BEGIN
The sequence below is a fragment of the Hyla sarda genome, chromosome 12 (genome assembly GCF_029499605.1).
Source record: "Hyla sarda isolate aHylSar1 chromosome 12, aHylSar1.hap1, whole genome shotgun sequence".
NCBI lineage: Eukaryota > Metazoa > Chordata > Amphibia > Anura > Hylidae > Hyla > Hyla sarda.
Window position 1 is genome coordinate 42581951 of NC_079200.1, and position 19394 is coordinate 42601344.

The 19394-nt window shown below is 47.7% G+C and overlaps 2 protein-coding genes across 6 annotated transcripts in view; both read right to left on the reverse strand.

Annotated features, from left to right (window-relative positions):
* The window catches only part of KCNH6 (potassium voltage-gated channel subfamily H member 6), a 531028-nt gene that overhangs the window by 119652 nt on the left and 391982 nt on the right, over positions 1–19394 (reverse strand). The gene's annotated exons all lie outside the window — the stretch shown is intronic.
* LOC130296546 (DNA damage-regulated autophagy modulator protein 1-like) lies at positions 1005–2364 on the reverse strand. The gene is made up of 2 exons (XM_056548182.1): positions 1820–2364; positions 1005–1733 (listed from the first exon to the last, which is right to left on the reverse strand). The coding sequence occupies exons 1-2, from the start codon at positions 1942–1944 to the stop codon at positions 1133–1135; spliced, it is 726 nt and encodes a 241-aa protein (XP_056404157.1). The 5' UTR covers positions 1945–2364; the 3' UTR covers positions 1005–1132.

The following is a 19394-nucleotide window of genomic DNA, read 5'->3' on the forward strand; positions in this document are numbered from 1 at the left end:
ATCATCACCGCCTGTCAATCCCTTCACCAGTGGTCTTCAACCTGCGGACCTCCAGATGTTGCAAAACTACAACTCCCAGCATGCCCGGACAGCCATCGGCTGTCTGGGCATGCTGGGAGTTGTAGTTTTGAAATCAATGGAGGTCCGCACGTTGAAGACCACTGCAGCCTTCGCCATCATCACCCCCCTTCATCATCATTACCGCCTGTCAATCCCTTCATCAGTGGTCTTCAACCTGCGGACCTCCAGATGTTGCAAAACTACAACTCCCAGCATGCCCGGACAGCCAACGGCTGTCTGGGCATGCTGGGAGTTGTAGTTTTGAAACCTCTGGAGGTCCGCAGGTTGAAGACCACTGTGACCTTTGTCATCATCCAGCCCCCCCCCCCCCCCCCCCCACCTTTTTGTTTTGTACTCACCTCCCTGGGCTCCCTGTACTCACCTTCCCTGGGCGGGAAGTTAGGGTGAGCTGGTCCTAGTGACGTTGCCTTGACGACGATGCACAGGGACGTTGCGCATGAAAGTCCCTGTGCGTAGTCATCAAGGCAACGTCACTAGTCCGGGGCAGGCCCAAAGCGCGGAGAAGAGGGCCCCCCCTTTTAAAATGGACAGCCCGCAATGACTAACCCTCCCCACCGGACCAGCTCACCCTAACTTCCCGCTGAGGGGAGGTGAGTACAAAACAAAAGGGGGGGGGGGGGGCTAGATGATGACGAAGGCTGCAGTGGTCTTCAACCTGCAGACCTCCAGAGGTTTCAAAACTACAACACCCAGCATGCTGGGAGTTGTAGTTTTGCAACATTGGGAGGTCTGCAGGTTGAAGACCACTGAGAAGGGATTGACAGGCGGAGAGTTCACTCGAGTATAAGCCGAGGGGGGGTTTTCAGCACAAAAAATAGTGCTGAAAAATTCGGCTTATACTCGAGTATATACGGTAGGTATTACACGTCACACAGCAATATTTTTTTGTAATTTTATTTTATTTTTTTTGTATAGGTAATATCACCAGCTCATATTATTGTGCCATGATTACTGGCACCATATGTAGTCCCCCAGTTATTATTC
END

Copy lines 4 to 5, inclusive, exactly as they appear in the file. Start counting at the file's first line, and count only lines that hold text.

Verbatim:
Window position 1 is genome coordinate 42581951 of NC_079200.1, and position 19394 is coordinate 42601344.

The 19394-nt window shown below is 47.7% G+C and overlaps 2 protein-coding genes across 6 annotated transcripts in view; both read right to left on the reverse strand.